Google’s great cannibalization
I haven’t visited google.com in years. Instead, all my searches happen through two channels: the Chrome Omnibar and Android’s built-in search. Both, funnily enough, controlled by Google.
Now there’s plenty of strategic reasons for Google to have a web browser or operating system (check out Chris Dixon’s post for some insight), but looking back, it’s clear that the dominant reason was to maintain control over how we search.
Seeing an emerging shift in behavior, Google went out and built these mammoth platforms, so that as my habits changed, I would remain in their warm embrace, blissfully unaware that I had been weaned from one Google to another.
The death of music snobbery
“The first time I heard Mariah Carey it shattered the fabric of my existence and I started Grimes”
There seems to be a fascinating shift happening in music, where it’s no longer uncool to admit to liking popular music. There is perhaps no better illustration of this than the “Best of 2012” list that Grimes recently put out:
Psy - Gangnam Style
Major Lazer - get free
Lana Del Rey - ride, National Anthem, Summertime Sadness
Usher - Climax
Bieber - beauty and a beat
Carly rae - call me maybe
Haim - forever
Taylor Swift - Trouble
Kitty Pryde - okay cupid
Evidently, the battle is still being fought, but it won’t be long before unabashed pop love breaks free of music snobbery’s shackles. Although I’m guilty of my fair share of snobbery, I see this as a good thing. Music should be judged on merit. And while I’ve always thought that to mean that smaller artists should get the credit they deserve, it works the other way. Popularity shouldn’t have a bearing on how you appreciate a piece of music.
Recommended Further Reading:
This Must Be Pop - A great Pitchfork editorial on this trend
Dave Grohl Interview - Whether you like his music or not, this is awesome. He trashes the notion of guilty pleasures and exalts Rick Springfield. Starts at 14:40
Grimes’ Blog - Subcribe to this URL in Google Reader to see her recently nuked blog, in context
Now then, I’m off to check out this “Mariah Carey” everyone keeps talking about…..
The Anti-Social Advantage
A frequent critique of online social networks is that they’re designed by anti-social people. ‘Nerds’, who don’t understand how true social interaction works, and think it can be replicated with like buttons and activity feeds. How ironic, that the systems which are supposed to help us connect online, are made by people who can’t even connect offline. But this is no mistake. It’s how it should be.
Everyone has the same innate desires, whether conscious or unconscious, to feel connected and liked. A ‘social’ person is merely someone who is able to satisfy these desires. It’s often tied to confidence, but can just as easily be linked to circumstance, i.e., being in the right place at the right time, for relationships to form.
And in any industry, the people most suited to designing its systems are those who acutely understand the pain points. Those who yearn for a better solution. So when it comes to social networks, ‘outsiders’ are well placed. They want it more than anyone else, and can appreciate what’s needed. Of course, it takes a special kind outsider, with keen observation of how people behave, and how interaction could be enhanced, but an outsider nonetheless.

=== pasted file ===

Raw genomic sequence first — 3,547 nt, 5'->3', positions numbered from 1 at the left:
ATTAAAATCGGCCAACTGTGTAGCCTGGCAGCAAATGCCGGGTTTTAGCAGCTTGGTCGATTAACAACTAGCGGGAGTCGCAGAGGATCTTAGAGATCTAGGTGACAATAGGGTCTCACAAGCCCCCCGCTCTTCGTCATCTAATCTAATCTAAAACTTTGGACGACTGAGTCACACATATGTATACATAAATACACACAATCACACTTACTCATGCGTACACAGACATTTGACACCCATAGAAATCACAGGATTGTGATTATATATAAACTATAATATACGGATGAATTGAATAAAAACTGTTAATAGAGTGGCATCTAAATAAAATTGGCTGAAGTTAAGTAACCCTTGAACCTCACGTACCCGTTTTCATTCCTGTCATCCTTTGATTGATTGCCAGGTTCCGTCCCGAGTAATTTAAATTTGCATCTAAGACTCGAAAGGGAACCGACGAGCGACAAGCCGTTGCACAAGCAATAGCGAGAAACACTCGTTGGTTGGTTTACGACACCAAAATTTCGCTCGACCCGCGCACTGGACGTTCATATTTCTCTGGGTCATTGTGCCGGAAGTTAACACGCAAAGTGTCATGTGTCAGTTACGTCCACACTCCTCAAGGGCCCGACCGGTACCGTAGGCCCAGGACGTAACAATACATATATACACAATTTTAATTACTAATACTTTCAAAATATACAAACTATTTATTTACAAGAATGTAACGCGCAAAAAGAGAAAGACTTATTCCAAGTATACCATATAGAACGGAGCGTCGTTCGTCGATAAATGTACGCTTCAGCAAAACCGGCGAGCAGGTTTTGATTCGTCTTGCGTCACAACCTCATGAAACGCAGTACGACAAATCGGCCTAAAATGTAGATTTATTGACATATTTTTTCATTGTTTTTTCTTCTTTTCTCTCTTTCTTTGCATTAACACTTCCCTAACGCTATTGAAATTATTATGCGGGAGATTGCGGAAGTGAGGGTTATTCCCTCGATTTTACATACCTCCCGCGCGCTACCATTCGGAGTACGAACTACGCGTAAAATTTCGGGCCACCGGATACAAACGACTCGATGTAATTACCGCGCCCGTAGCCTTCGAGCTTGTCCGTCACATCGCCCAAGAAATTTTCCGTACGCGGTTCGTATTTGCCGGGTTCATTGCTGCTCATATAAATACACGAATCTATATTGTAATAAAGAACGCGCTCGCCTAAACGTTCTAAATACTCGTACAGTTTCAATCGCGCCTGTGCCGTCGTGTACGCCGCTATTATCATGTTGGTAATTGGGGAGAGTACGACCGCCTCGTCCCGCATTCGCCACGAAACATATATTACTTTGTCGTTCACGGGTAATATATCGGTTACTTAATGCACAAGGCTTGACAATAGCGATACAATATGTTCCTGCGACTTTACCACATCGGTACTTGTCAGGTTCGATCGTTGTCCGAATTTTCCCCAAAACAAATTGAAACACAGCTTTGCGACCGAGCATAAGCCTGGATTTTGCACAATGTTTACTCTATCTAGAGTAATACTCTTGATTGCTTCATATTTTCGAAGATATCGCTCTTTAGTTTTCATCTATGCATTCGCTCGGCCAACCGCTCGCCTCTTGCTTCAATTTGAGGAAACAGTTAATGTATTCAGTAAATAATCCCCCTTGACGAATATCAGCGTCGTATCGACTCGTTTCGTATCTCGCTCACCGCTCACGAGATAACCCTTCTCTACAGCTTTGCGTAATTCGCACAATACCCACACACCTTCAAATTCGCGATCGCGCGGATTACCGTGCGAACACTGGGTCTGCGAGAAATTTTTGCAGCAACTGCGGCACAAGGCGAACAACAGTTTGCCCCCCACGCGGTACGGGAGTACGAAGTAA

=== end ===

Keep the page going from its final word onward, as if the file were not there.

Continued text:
As is often the case, through adversity comes opportunity.
For fans of Black Lips (courtesy of the “Indie While You Work” room on @turntablefm)
Even as Jobs promotes Pixar and Toy Story, he hints that Next may also go public soon. His wife, Laurene, gave birth in mid-August to their second child, a girl. With all this activity, Jobs seems stretched about as thin as any 40-year-old CEO should ever get. Is there anything else he would possibly take on right now? “You know, I’ve got a plan that could rescue Apple,” he says, in all seriousness. “I can’t say any more than that it’s the perfect product and the perfect strategy for Apple. But nobody there will listen to me …
1995 article about Steve Jobs & Toy Story, one year before NeXT was acquired, and six years before the iPod was released.
Mic In Track
Back in Napster’s heyday, user recordings would accidentally end up on the file-sharing network, because users didn’t realise what they were sharing. Many of these files were titled “Mic In Track”, as that is how popular software MusicMatch would name untitled recordings. Searching for this term on Napster would turn up a bunch of raw recordings that were never supposed to see the light of day. For a look at some of the best, including famous remixes like the “The Testing 1, 2, 3, Waltz”, check this site out:
Everything you think is going to be easy turns out to be really hard and to take a really long time. Everything you think is going to be hard turns out to be really hard and takes a really long time.
I built this yesterday for a bit of fun. It has over 100,000 views in under 24 hours.
Going to make an interesting case study in viral content.
The net value of a feature is the value to its users, divided by the distraction to everyone else
But…but….some people really love that feature!!!